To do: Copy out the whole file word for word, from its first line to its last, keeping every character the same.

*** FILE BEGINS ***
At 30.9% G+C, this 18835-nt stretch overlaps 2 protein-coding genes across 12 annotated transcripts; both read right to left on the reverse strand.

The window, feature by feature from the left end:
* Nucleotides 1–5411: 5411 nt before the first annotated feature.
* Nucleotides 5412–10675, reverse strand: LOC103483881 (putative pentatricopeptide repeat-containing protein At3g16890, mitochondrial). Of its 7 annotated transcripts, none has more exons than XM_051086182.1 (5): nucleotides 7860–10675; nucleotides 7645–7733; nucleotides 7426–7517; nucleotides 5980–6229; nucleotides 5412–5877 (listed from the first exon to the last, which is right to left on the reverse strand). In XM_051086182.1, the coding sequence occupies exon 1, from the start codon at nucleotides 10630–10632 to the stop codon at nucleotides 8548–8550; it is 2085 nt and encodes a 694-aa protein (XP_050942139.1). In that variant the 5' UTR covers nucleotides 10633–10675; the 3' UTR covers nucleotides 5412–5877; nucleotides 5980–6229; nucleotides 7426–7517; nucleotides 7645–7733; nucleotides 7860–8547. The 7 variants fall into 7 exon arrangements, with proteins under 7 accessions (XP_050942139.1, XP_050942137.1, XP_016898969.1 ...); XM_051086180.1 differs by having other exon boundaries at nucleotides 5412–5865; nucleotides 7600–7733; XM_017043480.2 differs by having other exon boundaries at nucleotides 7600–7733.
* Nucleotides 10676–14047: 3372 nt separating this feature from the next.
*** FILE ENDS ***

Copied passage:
At 30.9% G+C, this 18835-nt stretch overlaps 2 protein-coding genes across 12 annotated transcripts; both read right to left on the reverse strand.

The window, feature by feature from the left end:
* Nucleotides 1–5411: 5411 nt before the first annotated feature.
* Nucleotides 5412–10675, reverse strand: LOC103483881 (putative pentatricopeptide repeat-containing protein At3g16890, mitochondrial). Of its 7 annotated transcripts, none has more exons than XM_051086182.1 (5): nucleotides 7860–10675; nucleotides 7645–7733; nucleotides 7426–7517; nucleotides 5980–6229; nucleotides 5412–5877 (listed from the first exon to the last, which is right to left on the reverse strand). In XM_051086182.1, the coding sequence occupies exon 1, from the start codon at nucleotides 10630–10632 to the stop codon at nucleotides 8548–8550; it is 2085 nt and encodes a 694-aa protein (XP_050942139.1). In that variant the 5' UTR covers nucleotides 10633–10675; the 3' UTR covers nucleotides 5412–5877; nucleotides 5980–6229; nucleotides 7426–7517; nucleotides 7645–7733; nucleotides 7860–8547. The 7 variants fall into 7 exon arrangements, with proteins under 7 accessions (XP_050942139.1, XP_050942137.1, XP_016898969.1 ...); XM_051086180.1 differs by having other exon boundaries at nucleotides 5412–5865; nucleotides 7600–7733; XM_017043480.2 differs by having other exon boundaries at nucleotides 7600–7733.
* Nucleotides 10676–14047: 3372 nt separating this feature from the next.